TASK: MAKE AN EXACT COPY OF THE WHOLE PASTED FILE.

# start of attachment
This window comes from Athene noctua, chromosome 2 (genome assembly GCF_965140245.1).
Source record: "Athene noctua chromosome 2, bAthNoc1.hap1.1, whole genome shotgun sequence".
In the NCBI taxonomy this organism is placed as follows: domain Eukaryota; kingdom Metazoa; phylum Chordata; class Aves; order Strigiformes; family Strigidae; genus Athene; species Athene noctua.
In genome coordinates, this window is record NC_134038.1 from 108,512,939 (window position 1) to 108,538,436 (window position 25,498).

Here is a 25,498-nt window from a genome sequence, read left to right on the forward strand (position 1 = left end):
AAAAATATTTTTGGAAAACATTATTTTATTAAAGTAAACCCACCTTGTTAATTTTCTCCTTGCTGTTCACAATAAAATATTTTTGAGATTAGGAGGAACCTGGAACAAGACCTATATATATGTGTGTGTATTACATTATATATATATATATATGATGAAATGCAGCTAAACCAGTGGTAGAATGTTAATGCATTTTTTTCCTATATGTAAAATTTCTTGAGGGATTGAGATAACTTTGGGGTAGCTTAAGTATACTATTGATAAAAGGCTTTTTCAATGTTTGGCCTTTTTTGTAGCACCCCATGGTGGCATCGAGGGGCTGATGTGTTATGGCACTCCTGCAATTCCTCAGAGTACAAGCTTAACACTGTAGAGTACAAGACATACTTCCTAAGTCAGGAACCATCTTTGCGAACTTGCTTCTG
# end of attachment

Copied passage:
This window comes from Athene noctua, chromosome 2 (genome assembly GCF_965140245.1).
Source record: "Athene noctua chromosome 2, bAthNoc1.hap1.1, whole genome shotgun sequence".
In the NCBI taxonomy this organism is placed as follows: domain Eukaryota; kingdom Metazoa; phylum Chordata; class Aves; order Strigiformes; family Strigidae; genus Athene; species Athene noctua.
In genome coordinates, this window is record NC_134038.1 from 108,512,939 (window position 1) to 108,538,436 (window position 25,498).

Here is a 25,498-nt window from a genome sequence, read left to right on the forward strand (position 1 = left end):
AAAAATATTTTTGGAAAACATTATTTTATTAAAGTAAACCCACCTTGTTAATTTTCTCCTTGCTGTTCACAATAAAATATTTTTGAGATTAGGAGGAACCTGGAACAAGACCTATATATATGTGTGTGTATTACATTATATATATATATATATGATGAAATGCAGCTAAACCAGTGGTAGAATGTTAATGCATTTTTTTCCTATATGTAAAATTTCTTGAGGGATTGAGATAACTTTGGGGTAGCTTAAGTATACTATTGATAAAAGGCTTTTTCAATGTTTGGCCTTTTTTGTAGCACCCCATGGTGGCATCGAGGGGCTGATGTGTTATGGCACTCCTGCAATTCCTCAGAGTACAAGCTTAACACTGTAGAGTACAAGACATACTTCCTAAGTCAGGAACCATCTTTGCGAACTTGCTTCTG